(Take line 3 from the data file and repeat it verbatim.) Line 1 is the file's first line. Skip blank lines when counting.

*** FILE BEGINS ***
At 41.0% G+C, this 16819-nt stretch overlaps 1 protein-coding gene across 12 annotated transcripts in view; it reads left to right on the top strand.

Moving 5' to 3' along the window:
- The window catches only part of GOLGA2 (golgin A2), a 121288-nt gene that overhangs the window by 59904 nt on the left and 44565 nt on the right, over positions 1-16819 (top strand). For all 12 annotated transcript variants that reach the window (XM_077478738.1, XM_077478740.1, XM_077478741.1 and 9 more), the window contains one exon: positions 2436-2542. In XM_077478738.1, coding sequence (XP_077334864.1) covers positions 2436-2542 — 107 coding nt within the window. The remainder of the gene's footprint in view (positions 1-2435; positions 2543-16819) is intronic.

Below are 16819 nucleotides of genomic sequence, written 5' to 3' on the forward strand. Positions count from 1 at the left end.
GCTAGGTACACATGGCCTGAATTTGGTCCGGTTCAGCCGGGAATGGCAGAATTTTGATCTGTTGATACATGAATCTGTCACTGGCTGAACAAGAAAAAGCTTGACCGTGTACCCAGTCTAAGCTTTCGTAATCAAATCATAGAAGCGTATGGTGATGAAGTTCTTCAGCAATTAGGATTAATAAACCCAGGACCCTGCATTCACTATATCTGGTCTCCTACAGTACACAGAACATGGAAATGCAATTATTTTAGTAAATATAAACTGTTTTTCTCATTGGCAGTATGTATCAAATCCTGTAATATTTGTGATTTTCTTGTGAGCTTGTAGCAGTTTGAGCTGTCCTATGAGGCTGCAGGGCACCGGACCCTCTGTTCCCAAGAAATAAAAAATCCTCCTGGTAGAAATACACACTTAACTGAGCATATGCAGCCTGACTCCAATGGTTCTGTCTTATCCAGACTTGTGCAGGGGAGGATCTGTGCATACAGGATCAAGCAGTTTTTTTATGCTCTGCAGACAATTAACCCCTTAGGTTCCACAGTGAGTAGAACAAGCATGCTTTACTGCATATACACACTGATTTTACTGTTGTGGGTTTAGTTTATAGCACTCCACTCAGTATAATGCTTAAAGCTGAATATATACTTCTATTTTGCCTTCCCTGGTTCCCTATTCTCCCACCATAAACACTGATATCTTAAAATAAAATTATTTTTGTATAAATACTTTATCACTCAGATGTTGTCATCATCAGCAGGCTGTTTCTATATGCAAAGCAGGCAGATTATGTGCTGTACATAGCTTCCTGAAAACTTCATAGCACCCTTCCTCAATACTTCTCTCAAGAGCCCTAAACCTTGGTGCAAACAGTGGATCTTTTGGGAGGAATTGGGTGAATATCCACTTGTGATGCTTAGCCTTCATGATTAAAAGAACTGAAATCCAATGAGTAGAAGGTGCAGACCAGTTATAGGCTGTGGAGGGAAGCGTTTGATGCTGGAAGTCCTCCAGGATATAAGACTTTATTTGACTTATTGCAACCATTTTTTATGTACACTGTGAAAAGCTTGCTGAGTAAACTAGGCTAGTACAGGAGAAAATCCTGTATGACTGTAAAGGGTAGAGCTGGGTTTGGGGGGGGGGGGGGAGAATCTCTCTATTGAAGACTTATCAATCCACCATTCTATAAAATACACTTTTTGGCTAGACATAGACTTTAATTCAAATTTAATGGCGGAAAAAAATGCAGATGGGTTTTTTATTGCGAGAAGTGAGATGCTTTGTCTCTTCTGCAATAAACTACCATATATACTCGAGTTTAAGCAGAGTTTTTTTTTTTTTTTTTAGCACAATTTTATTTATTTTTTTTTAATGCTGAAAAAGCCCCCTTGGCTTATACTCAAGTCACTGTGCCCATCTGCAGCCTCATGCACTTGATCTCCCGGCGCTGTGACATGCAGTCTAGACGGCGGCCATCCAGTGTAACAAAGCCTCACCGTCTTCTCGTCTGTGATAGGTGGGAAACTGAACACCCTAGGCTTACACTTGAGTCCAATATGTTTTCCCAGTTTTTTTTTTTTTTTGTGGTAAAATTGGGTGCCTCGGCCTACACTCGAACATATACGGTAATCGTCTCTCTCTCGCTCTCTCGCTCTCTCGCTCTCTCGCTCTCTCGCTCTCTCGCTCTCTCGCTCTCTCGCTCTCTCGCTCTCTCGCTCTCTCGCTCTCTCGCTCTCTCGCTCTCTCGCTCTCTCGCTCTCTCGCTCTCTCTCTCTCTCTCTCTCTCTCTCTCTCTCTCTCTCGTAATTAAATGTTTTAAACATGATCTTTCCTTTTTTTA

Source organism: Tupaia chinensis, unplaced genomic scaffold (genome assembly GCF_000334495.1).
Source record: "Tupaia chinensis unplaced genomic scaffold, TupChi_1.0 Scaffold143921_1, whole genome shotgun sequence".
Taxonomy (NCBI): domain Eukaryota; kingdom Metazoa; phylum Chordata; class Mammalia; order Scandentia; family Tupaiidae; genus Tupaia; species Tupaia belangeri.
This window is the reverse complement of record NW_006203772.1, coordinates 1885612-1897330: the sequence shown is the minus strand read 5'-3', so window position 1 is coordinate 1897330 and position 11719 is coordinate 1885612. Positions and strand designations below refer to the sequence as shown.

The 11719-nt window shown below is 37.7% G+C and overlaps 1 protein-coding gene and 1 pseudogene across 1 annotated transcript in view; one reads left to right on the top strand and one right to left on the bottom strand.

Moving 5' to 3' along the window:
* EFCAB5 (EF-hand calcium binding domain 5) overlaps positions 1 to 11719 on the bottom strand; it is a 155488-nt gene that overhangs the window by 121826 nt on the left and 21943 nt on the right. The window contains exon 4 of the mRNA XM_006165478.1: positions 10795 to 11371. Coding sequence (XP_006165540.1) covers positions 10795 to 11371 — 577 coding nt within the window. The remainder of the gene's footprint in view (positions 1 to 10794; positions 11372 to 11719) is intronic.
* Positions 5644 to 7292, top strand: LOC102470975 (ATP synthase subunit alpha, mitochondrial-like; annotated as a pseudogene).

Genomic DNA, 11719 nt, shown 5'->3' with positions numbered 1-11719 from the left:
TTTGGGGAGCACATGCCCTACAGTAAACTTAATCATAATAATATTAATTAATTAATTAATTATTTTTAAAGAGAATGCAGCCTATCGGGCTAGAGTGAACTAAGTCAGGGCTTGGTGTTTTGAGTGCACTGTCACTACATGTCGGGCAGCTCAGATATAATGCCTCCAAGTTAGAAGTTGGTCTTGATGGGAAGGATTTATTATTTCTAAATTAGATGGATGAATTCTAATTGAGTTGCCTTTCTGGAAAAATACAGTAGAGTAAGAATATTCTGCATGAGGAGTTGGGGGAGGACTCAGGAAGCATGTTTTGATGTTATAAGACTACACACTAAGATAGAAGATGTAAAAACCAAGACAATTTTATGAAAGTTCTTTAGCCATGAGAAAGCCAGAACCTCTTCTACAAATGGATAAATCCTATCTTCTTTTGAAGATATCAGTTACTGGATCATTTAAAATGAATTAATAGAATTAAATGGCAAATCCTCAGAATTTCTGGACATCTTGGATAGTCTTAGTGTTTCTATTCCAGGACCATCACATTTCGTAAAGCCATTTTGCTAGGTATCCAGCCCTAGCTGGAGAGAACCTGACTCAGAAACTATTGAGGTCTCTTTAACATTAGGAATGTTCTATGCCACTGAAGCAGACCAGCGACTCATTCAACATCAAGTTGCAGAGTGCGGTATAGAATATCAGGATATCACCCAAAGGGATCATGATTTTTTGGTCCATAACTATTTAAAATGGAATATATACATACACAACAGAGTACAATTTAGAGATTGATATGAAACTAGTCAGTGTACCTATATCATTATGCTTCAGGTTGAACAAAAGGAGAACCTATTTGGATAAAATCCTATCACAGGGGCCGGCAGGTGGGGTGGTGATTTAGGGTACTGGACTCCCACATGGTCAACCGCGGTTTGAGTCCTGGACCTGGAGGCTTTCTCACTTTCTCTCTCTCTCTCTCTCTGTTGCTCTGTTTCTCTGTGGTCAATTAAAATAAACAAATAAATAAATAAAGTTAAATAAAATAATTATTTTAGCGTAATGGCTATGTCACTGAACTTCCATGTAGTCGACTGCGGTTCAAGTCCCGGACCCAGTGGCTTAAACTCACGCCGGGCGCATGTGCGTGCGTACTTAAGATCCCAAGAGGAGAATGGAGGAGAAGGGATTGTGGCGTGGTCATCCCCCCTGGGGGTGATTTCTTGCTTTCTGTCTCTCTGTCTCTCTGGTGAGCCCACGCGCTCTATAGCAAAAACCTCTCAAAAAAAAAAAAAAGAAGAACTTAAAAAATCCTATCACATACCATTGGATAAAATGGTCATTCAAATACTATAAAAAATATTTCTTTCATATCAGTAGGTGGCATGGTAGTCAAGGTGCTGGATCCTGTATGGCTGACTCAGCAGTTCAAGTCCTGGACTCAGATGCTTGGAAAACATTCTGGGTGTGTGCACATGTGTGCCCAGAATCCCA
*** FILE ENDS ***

- The window catches only part of GOLGA2 (golgin A2), a 121288-nt gene that overhangs the window by 59904 nt on the left and 44565 nt on the right, over positions 1-16819 (top strand). For all 12 annotated transcript variants that reach the window (XM_077478738.1, XM_077478740.1, XM_077478741.1 and 9 more), the window contains one exon: positions 2436-2542. In XM_077478738.1, coding sequence (XP_077334864.1) covers positions 2436-2542 — 107 coding nt within the window. The remainder of the gene's footprint in view (positions 1-2435; positions 2543-16819) is intronic.